Michael Karin, Ph.D.
Distinguished Professor, Departments of Pharmacology and Pathology
Dr. Karin has spent his academic career investigating stress and inflammation signaling, covering the entire gamut of experimental approaches from biochemistry and molecular cell biology to animal pathophysiology. Discovering how infection, inflammation, radiation, or environmental stressors activate AP-1, NF-κB and other transcription factors, he investigated how these findings apply to the pathogenesis of cancer, degenerative and metabolic diseases.
Dr. Karin’s group has elucidated fundamental mechanisms through which inflammation and obesity promote tumor development and contribute to type II diabetes and insulin resistance. They were among the first to highlight the role of inflammation in metabolic disease. They established the mechanisms through which members of the IL-6 cytokine family control development of colorectal (CRC) and liver (HCC) cancers through activation of STAT3 and YAP and established the cell type specific mechanisms through which NF-κB activation via IκB kinases (IKK), which were the first group to discover, affect the pathogenesis of various cancers. We discovered that not only innate immune cells, namely macrophages, but also adaptive immune cells, T regulatory cells and B lymphocytes, contribute to tumorigenesis. Through this work, Dr. Karin and his team contributed to the establishment of the Inflammation and Cancer field. More recently, they demonstrated the existence of immunosuppressive plasma cells and their role in negative regulation of immunosurveillance and immunotherapy.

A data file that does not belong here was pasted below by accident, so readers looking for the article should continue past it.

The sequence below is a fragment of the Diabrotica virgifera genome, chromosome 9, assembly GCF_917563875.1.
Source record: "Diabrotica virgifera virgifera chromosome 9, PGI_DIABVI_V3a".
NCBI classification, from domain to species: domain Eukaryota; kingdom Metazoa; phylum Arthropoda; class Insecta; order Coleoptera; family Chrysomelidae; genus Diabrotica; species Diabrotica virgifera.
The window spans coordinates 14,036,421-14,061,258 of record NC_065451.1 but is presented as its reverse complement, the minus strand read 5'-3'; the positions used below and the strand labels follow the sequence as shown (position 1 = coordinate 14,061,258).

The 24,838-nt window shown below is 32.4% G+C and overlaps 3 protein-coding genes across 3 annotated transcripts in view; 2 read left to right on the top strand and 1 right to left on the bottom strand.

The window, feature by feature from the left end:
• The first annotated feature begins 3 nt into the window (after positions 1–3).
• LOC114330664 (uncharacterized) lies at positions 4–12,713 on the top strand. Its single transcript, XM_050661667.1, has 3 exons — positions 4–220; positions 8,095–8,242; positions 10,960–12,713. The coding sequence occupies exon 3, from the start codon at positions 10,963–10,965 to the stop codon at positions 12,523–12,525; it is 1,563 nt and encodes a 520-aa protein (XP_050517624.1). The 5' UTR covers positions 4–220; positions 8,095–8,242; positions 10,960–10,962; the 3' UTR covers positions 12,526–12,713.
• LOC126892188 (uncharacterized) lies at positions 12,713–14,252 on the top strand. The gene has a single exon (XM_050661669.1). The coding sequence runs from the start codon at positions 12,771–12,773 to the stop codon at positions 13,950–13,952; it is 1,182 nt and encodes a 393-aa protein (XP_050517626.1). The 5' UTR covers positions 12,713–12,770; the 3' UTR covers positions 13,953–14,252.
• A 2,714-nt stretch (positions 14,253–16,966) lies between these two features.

Dr. Karin’s current work is focused on HCC, CRC, and pancreatic ductal adenocarcinoma (PDAC). He established robust and accurate mouse models for studying non-alcoholic steatohepatitis (NASH)-induced HCC and chronic pancreatitis-accelerated PDAC and used them to discover how adaptive immunity controls HCC development and the role of the autophagy substrate p62 in inflammation and HCC and PDAC pathogenesis. Dr. Karin’s group discovered how activation of the p62-KEAP1-NRF2 cascade confers resistance to autophagy inhibitors and established a new PDAC and HCC therapeutic approach targeting autophagy and macropinocytosis. In addition, Dr. Karin’s team has used mouse models to study how metabolism and nutrition affect NASH and HCC development focusing on the adverse effects of fructose and alcohol intake and toxicants.
Dr. Karin is a member of the National Academy of Medicine, USA. He received the AACR GHA Clowes Award for Outstanding Basic Cancer Research in 2020. Dr. Karin received his B.S. in Biology from Tel Aviv University in Tel Aviv, Israel and his Ph.D. from the University of California, Los Angeles, CA in Molecular Biology. He then completed Post-Doctoral Fellowships at the Fox Chase Institute for Cancer Research in Molecular Biology in Philadelphia, PA and at the University of California, San Francisco, CA in Biochemistry and Molecular Biology.